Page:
Ruling writes off plagiarism scandal

Articles about water policy and questions about attribution and the use of a research assistant derailed Scott McInnis’ campaign for governor last summer.

Questions still circulate about the plagiarism scandal involving one-time gubernatorial candidate Scott McInnis, even though the Colorado Supreme Court office that investigates attorney misconduct has declined to pursue a case against him.

Chiefly, if McInnis, a former 3rd District Republican congressman, didn’t know that the research assistant he hired failed to attribute work he lifted from another source, and if the group that paid McInnis $300,000 to write the series of water articles knew he had hired that assistant, why didn’t that information come out before last year’s primary election?

“Why didn’t he save us all the trial and tribulation and money by getting these things out from the beginning,” asked former U.S. Rep. Tom Tancredo, who entered the governor’s race as a third-party candidate last year after the scandal tanked McInnis’ campaign, and gave the GOP nomination to upstart Dan Maes.

“I know Scotty is still chaffed about my entry into it, or at least telling him to get out, but the fact of the matter is, up until that time, I did everything the (McInnis) campaign asked me to do,” Tancredo told The Daily Sentinel. “But I’m madder at him. I’m more ticked off at him now than I was before simply because, if he could have avoided all this, for me, for him, for the party, for the state, and didn’t, what the hell is that all about? So I don’t know what to say.”

Late last week, the high court’s Attorney Regulation Counsel determined that there was no “clear and convincing” evidence that McInnis violated rules of attorney conduct when he submitted 24 articles on water to the Hasan Family Foundation, a Pueblo-based group that wanted to highlight water issues in the state.

Complaint investigated

The counsel was responding to a complaint filed against him by Luis Toro, director of left-leaning Colorado Ethics Watch, which questioned whether McInnis failed to properly supervise a non-lawyer assistant in violation of the Colorado Rules of Professional Conduct.

But in two letters to Toro and to McInnis’ Denver attorneys, Gary Blum and Victoria Lovato, Regulation Counsel John Gleason said there was more than enough documentation and sworn testimony from key witnesses to persuade him that no violation occurred.

Blum said that determination is enough to exonerate the congressman.

“In this case, they did a very, very thorough job,” Blum said. “The details really are what won the case for us. This is not some kind of hocus-pocus thing where there was a snafu. People knew exactly what was going on, and their memories were not borne out by hard evidence.”

McInnis did not return numerous telephone calls for comment.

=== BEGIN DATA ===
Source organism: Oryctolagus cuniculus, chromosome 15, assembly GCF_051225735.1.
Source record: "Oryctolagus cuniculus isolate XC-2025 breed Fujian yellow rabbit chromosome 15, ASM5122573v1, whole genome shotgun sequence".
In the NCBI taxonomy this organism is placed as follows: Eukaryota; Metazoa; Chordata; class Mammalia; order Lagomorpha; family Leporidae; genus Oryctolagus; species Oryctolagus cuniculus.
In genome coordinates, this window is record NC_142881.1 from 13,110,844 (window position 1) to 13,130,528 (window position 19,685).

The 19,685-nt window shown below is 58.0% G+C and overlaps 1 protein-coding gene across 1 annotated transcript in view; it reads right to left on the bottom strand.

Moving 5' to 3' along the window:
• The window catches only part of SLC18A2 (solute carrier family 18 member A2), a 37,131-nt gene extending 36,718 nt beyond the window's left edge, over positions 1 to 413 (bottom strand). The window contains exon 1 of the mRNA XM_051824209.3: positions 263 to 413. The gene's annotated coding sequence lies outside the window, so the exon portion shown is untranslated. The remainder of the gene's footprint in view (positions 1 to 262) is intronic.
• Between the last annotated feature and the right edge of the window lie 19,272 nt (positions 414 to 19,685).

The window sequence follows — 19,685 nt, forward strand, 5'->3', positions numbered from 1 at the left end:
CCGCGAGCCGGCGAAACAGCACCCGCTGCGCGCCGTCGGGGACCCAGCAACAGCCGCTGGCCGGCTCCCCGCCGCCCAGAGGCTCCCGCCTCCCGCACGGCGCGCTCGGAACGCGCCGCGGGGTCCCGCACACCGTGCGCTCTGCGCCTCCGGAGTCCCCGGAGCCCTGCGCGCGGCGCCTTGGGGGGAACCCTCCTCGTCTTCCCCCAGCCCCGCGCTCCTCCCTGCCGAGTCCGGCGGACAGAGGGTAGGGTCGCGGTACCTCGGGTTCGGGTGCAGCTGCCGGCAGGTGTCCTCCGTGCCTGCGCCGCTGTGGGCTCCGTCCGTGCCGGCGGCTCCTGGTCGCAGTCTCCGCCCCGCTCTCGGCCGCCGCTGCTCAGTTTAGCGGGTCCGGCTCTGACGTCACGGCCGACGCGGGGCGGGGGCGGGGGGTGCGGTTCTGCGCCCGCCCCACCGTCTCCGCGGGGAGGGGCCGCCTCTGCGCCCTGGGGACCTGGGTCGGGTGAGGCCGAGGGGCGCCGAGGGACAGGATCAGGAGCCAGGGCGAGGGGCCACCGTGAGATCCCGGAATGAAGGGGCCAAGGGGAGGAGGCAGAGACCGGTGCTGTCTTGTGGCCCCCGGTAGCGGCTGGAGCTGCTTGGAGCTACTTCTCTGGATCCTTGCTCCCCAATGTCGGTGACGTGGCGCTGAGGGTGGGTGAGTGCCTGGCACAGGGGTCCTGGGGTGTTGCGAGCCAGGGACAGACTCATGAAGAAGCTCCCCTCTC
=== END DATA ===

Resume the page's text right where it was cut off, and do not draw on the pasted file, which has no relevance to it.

Blum said attorney-client privilege doesn’t allow him to discuss those details, but in his first response about the allegations to Gleason’s office, Blum wrote on Sept. 3 that while McInnis took full responsibility for the articles and what was in them, he didn’t knowingly violate any rules.

Email to researcher

Blum also said that McInnis’ relationship with the foundation and the researcher, Glenwood Springs water expert Rollie Fischer, was a business deal, not an attorney-client relationship.

“Mr. McInnis believed that Mr. Fischer was capable of creating these articles without referring to outside sources, so he had no reason to think that Mr. Fischer would use, and not attribute, the works of others,” Blum wrote. “There is no evidence that Mr. McInnis engaged in any type of deceitful conduct, nor is there any evidence that he knowingly or intentionally submitted writings that were not property attributed.”

The response also included an undated email from McInnis to Fischer that appeared to be written before the first article was written. In it, McInnis mentions the foundation and mentions the need to not “lift sentences and use them in our material.”

Fischer, who declined to discuss the matter when contacted by the Sentinel, had been hired by McInnis in 2005 to help him write the articles. Some of them, however, included whole paragraphs that had been written 20 years earlier by now Colorado Supreme Court Justice Gregory Hobbs, one of the state’s most well-known experts in water law.

Fischer, a former head of the Colorado River Water Conservation District, told McInnis’ campaign staff soon after the plagiarism story broke in July that he believed the material was in the public domain and, therefore, acceptable to reprint, according to Blum’s response.

Gleason’s letter also notes that McInnis did notify Seeme Hasan, chairwoman of the foundation, that he had hired Fischer, but “she had simply forgot about that particular communication.”

Hasan couldn’t be reached for comment, but she told a Denver radio station Monday that communication was on a fax cover sheet, but provided few details about exactly what Fischer had been hired to do.

“I did not know what assisting him meant, and he never explained that to me,” Hasan told Dan Caplis, a talk show host on KHOW-Radio.

— Gary Harmon contributed to this story.


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